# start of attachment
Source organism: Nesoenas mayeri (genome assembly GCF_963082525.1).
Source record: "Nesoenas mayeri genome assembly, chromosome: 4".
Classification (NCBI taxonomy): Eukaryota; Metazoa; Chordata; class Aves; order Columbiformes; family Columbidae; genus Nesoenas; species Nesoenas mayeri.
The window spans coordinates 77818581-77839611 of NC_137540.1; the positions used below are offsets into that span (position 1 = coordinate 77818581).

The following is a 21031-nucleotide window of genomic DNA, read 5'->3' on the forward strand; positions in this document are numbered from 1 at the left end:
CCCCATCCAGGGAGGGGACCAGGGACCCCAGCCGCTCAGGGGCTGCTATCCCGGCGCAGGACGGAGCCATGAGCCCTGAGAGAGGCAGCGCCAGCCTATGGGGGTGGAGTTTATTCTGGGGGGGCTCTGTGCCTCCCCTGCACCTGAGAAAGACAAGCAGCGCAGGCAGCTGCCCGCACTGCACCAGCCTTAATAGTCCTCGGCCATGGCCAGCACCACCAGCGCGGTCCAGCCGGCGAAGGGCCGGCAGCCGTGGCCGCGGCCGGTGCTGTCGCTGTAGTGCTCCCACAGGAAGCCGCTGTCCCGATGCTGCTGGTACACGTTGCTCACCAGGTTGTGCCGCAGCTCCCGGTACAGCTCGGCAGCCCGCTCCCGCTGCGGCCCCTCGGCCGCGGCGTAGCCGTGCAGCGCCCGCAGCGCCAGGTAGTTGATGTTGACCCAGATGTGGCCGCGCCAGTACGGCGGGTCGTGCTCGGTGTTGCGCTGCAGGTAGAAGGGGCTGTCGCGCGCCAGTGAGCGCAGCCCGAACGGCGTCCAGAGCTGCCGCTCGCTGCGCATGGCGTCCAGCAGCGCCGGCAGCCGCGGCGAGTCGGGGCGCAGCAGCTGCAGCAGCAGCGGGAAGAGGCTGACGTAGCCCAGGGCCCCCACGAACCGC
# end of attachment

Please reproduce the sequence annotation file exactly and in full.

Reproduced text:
Source organism: Nesoenas mayeri (genome assembly GCF_963082525.1).
Source record: "Nesoenas mayeri genome assembly, chromosome: 4".
Classification (NCBI taxonomy): Eukaryota; Metazoa; Chordata; class Aves; order Columbiformes; family Columbidae; genus Nesoenas; species Nesoenas mayeri.
The window spans coordinates 77818581-77839611 of NC_137540.1; the positions used below are offsets into that span (position 1 = coordinate 77818581).

The following is a 21031-nucleotide window of genomic DNA, read 5'->3' on the forward strand; positions in this document are numbered from 1 at the left end:
CCCCATCCAGGGAGGGGACCAGGGACCCCAGCCGCTCAGGGGCTGCTATCCCGGCGCAGGACGGAGCCATGAGCCCTGAGAGAGGCAGCGCCAGCCTATGGGGGTGGAGTTTATTCTGGGGGGGCTCTGTGCCTCCCCTGCACCTGAGAAAGACAAGCAGCGCAGGCAGCTGCCCGCACTGCACCAGCCTTAATAGTCCTCGGCCATGGCCAGCACCACCAGCGCGGTCCAGCCGGCGAAGGGCCGGCAGCCGTGGCCGCGGCCGGTGCTGTCGCTGTAGTGCTCCCACAGGAAGCCGCTGTCCCGATGCTGCTGGTACACGTTGCTCACCAGGTTGTGCCGCAGCTCCCGGTACAGCTCGGCAGCCCGCTCCCGCTGCGGCCCCTCGGCCGCGGCGTAGCCGTGCAGCGCCCGCAGCGCCAGGTAGTTGATGTTGACCCAGATGTGGCCGCGCCAGTACGGCGGGTCGTGCTCGGTGTTGCGCTGCAGGTAGAAGGGGCTGTCGCGCGCCAGTGAGCGCAGCCCGAACGGCGTCCAGAGCTGCCGCTCGCTGCGCATGGCGTCCAGCAGCGCCGGCAGCCGCGGCGAGTCGGGGCGCAGCAGCTGCAGCAGCAGCGGGAAGAGGCTGACGTAGCCCAGGGCCCCCACGAACCGC